States and local jurisdictions are preempted under OFPA from creating programs of accreditation for private persons or State officials who want to become certifying agents of organic farms or handling operations. A governing State official would have to apply to USDA to be accredited as a certifying agent, as described in section 2115(b) of OFPA (7 U.S.C. 6514(b)). States are also preempted under section 2104 through 2108 of OFPA (7 U.S.C. 6503 through 6507) from creating certification programs to certify organic farms or handling operations unless the State programs have been submitted to, and approved by, the Secretary as meeting the requirements of OFPA.

Pursuant to section 2108(b)(2) of OFPA (7 U.S.C. 6507(b)(2)), a State organic certification program may contain additional requirements for the production and handling of organically produced agricultural products that are produced in the State and for the certification of organic farm and handling operations located within the State under certain circumstances. Such additional requirements must: (a) Further the purposes of OFPA, (b) not be inconsistent with OFPA, (c) not be discriminatory toward agricultural commodities organically produced in other States, and (d) not be effective until approved by the Secretary.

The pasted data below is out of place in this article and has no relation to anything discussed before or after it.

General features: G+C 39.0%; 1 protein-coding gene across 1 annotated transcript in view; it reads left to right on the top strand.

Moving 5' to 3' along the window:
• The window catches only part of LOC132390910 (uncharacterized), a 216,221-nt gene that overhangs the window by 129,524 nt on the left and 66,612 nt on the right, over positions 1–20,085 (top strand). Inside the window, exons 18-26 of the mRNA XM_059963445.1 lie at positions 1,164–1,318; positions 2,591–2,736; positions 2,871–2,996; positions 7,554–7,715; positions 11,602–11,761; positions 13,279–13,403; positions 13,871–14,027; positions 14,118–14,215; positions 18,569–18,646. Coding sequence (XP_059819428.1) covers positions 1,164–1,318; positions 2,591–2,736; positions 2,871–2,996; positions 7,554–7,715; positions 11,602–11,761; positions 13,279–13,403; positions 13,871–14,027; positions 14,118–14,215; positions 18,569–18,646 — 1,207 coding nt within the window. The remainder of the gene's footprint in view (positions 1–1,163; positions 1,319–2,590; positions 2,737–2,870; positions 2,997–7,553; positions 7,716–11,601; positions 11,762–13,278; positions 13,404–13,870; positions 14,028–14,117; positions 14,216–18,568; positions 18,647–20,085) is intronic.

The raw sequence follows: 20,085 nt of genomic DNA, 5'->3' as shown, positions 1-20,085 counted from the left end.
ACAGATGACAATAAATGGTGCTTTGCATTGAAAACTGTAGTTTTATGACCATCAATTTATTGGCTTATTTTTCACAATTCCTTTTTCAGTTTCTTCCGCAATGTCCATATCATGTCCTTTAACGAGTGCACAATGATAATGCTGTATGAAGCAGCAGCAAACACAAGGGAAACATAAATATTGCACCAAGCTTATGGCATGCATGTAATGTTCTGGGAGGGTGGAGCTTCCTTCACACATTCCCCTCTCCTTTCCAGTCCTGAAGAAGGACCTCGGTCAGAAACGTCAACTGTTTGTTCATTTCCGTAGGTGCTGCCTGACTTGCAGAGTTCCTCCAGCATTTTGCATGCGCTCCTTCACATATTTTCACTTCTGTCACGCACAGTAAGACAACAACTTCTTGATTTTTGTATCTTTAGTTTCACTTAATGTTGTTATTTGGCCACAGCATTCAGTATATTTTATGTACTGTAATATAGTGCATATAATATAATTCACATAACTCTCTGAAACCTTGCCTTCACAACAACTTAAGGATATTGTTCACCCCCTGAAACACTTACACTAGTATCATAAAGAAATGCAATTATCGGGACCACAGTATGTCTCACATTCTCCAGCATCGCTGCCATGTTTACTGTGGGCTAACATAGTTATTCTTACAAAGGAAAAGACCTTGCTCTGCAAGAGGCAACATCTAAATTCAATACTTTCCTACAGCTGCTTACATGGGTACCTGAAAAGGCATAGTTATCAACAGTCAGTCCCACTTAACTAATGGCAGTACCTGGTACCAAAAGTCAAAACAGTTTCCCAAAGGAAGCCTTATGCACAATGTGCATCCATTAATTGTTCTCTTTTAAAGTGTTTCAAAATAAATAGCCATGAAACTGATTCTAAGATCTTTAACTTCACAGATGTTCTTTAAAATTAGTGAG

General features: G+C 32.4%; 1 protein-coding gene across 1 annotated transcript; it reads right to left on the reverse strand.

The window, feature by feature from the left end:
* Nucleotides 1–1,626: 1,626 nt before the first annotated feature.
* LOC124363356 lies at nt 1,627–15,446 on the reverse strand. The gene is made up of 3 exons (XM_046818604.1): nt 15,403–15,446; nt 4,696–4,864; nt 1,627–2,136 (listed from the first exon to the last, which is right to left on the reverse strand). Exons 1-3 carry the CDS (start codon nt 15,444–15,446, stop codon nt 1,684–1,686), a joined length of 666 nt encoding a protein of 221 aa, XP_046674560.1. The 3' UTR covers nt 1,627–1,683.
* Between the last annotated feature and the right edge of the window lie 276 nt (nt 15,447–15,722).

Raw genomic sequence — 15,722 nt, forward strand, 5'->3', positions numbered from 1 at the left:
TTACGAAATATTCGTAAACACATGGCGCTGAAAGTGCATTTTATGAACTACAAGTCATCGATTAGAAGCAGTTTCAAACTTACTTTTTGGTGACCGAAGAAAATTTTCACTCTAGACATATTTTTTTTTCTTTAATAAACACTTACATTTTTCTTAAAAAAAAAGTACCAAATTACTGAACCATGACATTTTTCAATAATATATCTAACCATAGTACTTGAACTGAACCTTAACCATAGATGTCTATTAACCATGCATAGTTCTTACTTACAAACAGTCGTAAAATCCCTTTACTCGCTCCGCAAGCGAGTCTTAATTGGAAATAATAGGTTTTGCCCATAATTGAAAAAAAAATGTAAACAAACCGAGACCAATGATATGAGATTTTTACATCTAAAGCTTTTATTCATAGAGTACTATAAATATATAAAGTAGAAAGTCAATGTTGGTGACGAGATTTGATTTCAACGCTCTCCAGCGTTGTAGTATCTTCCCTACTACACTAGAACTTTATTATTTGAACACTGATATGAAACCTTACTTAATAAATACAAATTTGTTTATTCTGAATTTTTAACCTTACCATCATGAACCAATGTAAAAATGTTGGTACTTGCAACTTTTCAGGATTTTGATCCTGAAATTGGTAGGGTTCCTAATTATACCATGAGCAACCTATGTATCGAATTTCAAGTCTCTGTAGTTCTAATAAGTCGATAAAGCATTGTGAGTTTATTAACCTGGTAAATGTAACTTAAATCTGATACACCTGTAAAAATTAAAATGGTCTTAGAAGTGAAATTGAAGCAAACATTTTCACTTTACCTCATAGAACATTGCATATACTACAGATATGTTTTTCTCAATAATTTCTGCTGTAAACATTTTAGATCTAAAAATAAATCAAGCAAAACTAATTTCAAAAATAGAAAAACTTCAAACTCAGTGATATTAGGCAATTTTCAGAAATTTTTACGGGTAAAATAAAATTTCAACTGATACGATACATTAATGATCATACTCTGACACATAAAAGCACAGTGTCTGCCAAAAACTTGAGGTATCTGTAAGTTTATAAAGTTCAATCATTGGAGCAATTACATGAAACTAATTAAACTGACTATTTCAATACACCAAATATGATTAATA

Pursuant to section 2120(f) of OFPA (7 U.S.C. 6519(f)), this proposed rule would not alter the authority of the Secretary under the Federal Meat Inspection Act (21 U.S.C. 601-624), the Poultry Products Inspection Act (21 U.S.C. 451-471), or the Egg Products Inspection Act (21 U.S.C. 1031-1056), concerning meat, poultry, and egg products, nor any of the authorities of the Secretary of Health and Human Services under the Federal Food, Drug and Cosmetic Act (21 U.S.C. 301-399), nor the authority of the Administrator of EPA under the Federal Insecticide, Fungicide, and Rodenticide Act (7 U.S.C. 136-136(y)).